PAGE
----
A few parking violations have unique penalties, such as parking at an MBTA bus stop which is $100, and $50 for stopping in a designated bike lane.

MacIsaac noted that during his nearly quarter century in law enforcement, residents’ first and overriding complaint about his department is parking tickets. “I’ve been people get ten times more upset getting a $15 parking ticket than a $200 speeding ticket.” The chief said officers issue an average of 28 parking tickets daily, of which eight to nine are overnight violations.

MacIsaac said that of the two sections of state law (MGL 9020) governing traffic citations, Belmont adopted the one where most tickets top out at $25. He said creating a unique violation with an increasing fee would run counter to state law. If the town wants to raise ticket fees, it should adopt the other section of the ticketing law – which only Boston and Cambridge have adopted – under which Belmont can jack up parking ticket fees to $60.

“I actually think that the dollar fine would really spur good behavior,” said Elizabeth Dionne on her first meeting as a board member. “I think $20 is not that significant. I think $50 and $100. The goal is never to collect the money. The goal is to have clear sidewalks.”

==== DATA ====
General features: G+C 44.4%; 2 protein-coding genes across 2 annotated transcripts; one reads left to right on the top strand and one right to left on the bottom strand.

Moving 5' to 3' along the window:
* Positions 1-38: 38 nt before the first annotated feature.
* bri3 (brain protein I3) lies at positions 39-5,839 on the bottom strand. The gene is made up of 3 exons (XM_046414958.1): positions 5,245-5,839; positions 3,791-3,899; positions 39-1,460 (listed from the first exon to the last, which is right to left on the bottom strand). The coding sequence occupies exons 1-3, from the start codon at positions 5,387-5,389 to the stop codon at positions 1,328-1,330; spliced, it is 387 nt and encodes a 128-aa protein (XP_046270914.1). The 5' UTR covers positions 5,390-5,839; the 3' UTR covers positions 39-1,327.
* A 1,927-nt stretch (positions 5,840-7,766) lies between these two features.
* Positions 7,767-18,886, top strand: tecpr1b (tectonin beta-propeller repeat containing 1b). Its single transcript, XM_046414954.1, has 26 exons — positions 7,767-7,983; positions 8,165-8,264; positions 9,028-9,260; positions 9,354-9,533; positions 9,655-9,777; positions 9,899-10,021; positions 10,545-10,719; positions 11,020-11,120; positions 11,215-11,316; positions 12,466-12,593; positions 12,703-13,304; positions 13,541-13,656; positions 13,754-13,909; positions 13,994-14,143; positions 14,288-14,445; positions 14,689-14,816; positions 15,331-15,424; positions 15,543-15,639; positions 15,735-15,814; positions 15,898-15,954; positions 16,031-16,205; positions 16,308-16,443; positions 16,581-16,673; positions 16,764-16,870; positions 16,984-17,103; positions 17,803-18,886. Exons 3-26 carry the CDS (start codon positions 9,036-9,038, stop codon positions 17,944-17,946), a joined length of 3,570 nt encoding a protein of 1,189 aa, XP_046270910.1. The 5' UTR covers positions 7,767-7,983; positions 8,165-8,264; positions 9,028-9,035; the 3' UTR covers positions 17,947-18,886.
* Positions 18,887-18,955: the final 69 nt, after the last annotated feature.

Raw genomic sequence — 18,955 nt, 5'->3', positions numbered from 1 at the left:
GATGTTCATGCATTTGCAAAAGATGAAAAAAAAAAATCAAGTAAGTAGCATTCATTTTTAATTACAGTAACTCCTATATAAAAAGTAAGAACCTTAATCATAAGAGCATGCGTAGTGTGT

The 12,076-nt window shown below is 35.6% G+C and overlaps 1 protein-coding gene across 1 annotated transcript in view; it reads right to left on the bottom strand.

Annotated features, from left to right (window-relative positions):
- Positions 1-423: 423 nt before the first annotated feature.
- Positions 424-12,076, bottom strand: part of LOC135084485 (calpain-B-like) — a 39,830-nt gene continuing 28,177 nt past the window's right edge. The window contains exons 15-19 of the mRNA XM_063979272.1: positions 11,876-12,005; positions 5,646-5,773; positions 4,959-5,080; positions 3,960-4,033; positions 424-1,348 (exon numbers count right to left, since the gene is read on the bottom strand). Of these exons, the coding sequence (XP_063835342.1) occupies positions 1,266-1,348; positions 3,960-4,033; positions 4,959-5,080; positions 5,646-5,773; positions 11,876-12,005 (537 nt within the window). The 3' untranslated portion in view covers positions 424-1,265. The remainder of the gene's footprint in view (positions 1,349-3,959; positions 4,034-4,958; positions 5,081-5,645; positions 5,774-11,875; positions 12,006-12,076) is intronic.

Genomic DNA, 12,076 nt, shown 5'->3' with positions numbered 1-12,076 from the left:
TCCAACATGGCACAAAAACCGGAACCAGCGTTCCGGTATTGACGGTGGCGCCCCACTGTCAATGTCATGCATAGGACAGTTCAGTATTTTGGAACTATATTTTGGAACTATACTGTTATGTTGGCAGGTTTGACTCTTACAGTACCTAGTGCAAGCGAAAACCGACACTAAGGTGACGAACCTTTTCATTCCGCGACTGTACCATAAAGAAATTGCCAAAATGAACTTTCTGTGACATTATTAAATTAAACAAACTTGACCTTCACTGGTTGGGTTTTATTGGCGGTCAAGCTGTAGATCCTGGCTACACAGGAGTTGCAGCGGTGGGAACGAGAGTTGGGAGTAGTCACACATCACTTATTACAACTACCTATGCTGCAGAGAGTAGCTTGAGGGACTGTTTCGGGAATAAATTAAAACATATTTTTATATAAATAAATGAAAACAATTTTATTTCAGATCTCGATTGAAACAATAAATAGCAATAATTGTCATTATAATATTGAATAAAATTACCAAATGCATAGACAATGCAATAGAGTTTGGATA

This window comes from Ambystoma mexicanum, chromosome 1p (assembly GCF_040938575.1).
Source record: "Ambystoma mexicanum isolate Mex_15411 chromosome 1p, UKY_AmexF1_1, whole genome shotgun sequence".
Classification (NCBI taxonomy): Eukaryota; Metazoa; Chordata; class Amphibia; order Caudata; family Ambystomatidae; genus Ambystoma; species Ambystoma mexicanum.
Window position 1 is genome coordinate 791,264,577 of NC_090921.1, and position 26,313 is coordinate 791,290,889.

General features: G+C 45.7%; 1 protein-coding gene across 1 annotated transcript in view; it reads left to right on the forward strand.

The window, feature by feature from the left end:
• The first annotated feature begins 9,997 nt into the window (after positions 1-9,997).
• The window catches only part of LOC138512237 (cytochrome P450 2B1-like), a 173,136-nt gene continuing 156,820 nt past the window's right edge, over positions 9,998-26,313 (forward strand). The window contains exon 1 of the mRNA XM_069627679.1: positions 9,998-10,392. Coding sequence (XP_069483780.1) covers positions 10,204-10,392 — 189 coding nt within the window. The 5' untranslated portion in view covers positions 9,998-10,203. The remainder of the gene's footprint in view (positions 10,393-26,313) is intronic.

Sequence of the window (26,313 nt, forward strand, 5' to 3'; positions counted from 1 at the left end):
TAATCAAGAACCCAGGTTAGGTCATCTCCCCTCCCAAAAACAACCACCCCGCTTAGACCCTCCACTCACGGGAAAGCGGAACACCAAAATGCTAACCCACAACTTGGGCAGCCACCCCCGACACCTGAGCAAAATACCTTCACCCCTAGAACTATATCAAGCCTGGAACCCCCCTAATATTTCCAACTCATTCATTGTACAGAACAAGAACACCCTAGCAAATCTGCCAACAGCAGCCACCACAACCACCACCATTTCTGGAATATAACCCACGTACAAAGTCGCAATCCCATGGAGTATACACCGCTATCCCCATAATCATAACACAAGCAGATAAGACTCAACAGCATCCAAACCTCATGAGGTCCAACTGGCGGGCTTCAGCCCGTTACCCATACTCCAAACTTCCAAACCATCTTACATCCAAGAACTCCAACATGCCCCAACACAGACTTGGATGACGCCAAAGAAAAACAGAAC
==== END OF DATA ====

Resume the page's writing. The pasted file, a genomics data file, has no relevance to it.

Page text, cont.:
Board member Roy Epstein believes that “it’s not necessary to jump to a very high fine right away” to force compliance; instead using the existing enforcement options available to the town. He said under the current traffic citation law, the police can return to towing vehicles (suspended during COVID) for someone with a significant number of tickets as well as “boot” vehicles “just to let them know that we are serious about this.”